Jacques Duhoux lives alone on the 52nd parallel in Northern Quebec, in a wooden cabin without running water or electricity. At 80 years old he’s been diagnosed with Parkinson's.
In the middle of Quebec’s boreal forest, near the Labrador border, stands the Monts Groulx mountains. Known as ‘the eye of Quebec’, this sanctuary was formed by the fall of a 8 km long meteorite.
In 1980, Jacques Duhoux, who had immigrated to Quebec from Belgium, fell under the spell of the boreal landscape and decides to settle down in the area. After many expeditions across the vast boreal forest, Jacques built his 'Nomad Camp' at kilometers 335 on the border of the mountains.
Without running water or electricity, he has spent 45 winters in the north in a wooden cabin, just as traditional trappers would have. He has lived his dreams and has cured his loneliness by sticking to the old ways.
Despite his remoteness and solo lifestyle, Jacques has kept up a social life with people he has met through his job as a northern expedition guide back in the days. In his own particular way, he communicates with friends across Canada and Europe through mailed letters.
My mother, among others, is one of these friends. She met him 28 years ago during a dog sled expedition that Jacques was leading. She has been in contact with him ever since.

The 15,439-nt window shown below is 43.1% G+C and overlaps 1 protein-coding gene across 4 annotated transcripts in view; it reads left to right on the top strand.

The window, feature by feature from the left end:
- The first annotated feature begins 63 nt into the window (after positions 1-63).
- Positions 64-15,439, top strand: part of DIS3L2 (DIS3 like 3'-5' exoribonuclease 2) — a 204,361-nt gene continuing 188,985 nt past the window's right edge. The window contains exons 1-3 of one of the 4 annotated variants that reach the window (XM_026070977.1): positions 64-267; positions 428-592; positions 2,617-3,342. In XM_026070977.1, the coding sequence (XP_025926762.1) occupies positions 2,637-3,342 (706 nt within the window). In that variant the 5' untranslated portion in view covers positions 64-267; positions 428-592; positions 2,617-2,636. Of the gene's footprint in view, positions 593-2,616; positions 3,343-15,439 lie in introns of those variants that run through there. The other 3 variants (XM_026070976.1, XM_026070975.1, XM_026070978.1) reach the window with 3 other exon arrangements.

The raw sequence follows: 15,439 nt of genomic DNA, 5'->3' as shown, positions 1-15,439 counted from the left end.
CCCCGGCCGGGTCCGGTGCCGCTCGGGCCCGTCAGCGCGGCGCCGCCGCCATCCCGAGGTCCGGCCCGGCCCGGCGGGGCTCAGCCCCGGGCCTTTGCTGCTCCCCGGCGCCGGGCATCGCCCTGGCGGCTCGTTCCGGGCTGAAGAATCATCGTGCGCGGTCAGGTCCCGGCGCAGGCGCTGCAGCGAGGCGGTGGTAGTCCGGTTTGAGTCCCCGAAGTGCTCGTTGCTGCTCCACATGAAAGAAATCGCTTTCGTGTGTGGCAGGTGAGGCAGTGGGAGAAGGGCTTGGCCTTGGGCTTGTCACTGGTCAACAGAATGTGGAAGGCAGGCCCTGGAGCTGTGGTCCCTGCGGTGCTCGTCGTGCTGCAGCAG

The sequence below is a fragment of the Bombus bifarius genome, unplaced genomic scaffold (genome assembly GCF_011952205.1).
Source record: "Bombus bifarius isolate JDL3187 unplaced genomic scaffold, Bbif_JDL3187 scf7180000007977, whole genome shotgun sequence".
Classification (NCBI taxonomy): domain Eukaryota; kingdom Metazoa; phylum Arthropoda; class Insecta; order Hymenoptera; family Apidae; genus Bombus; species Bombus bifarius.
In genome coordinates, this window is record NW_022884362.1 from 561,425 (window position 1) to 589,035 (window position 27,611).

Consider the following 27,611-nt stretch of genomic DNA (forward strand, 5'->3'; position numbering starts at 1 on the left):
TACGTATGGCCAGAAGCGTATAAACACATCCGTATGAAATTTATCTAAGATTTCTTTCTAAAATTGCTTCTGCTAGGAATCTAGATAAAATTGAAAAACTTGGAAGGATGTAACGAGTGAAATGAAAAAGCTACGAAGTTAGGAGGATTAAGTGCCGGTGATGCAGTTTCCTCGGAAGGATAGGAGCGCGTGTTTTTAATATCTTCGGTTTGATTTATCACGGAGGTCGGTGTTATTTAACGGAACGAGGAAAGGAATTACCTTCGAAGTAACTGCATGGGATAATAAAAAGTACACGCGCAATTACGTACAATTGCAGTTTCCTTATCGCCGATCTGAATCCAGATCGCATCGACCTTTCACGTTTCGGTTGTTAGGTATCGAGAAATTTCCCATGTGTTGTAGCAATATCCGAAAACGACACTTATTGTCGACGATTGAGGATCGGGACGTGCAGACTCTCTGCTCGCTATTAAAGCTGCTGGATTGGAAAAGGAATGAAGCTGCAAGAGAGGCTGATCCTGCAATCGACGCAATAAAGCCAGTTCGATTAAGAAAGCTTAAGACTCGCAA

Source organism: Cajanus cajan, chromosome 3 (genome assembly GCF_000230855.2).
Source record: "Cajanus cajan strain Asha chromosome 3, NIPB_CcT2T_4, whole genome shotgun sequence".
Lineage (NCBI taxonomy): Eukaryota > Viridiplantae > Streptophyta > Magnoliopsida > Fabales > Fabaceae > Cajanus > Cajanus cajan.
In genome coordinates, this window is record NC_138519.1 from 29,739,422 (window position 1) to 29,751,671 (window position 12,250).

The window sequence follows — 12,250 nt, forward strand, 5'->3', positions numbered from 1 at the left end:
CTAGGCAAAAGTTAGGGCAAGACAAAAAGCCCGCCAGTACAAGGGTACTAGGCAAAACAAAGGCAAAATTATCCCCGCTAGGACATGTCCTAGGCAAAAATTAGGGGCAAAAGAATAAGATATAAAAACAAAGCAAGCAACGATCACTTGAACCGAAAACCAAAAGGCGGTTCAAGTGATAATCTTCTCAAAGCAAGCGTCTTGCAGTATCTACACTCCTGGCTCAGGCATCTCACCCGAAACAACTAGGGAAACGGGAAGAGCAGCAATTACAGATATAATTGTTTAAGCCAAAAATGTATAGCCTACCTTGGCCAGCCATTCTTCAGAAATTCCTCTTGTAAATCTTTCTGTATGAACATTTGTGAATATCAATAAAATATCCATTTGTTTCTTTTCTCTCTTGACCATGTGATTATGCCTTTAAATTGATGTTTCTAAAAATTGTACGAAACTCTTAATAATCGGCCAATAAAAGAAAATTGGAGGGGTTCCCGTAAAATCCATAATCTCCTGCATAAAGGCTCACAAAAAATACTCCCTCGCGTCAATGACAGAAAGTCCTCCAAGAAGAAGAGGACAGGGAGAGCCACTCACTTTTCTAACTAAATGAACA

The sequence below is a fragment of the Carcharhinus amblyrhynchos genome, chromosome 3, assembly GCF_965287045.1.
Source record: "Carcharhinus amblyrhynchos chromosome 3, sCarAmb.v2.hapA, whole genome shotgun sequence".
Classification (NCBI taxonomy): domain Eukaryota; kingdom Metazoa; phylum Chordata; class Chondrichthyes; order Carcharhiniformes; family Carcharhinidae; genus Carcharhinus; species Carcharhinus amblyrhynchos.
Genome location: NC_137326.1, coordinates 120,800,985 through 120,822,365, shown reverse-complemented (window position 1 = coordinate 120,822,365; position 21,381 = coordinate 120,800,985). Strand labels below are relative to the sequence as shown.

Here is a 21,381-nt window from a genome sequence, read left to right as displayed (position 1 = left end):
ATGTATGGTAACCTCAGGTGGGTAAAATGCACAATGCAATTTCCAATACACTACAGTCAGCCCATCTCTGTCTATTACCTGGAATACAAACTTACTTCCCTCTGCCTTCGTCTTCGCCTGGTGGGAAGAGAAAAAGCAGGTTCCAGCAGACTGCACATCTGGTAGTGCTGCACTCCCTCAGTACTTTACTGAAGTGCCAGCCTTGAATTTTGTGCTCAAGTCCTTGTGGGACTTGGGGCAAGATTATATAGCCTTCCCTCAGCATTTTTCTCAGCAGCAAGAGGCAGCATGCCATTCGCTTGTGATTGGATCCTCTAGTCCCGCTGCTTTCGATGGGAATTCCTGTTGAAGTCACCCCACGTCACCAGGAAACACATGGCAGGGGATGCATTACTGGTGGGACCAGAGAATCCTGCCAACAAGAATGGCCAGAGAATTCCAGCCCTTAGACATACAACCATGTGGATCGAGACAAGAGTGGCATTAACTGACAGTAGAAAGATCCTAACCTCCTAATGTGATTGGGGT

When winter ends, Jacques leaves the solitude of his mountain home to visit friends. He crosses Quebec and heads over to France or Belgium where he finds his old companions. Since I was young, once a year, he has come for dinner at our place in Sherbrooke.
At 80 years old, Jacques is diagnosed with Parkinson's. After several letter exchanges, he accepted my request to film him.
We have all thought one day or another to escape the pressure of our capitalist rhythm.
Jacques did it but at a higher level.
For all these years he created his own world outside of the society, but his degenerative disease will eventually force him to come back.
While retracing the incredible life of one of Northern Quebec’s outdoor pioneers, we enter into the paradise of silence ... we understand the power of man, nature and society.
We understand that through all of this, autonomy must survive.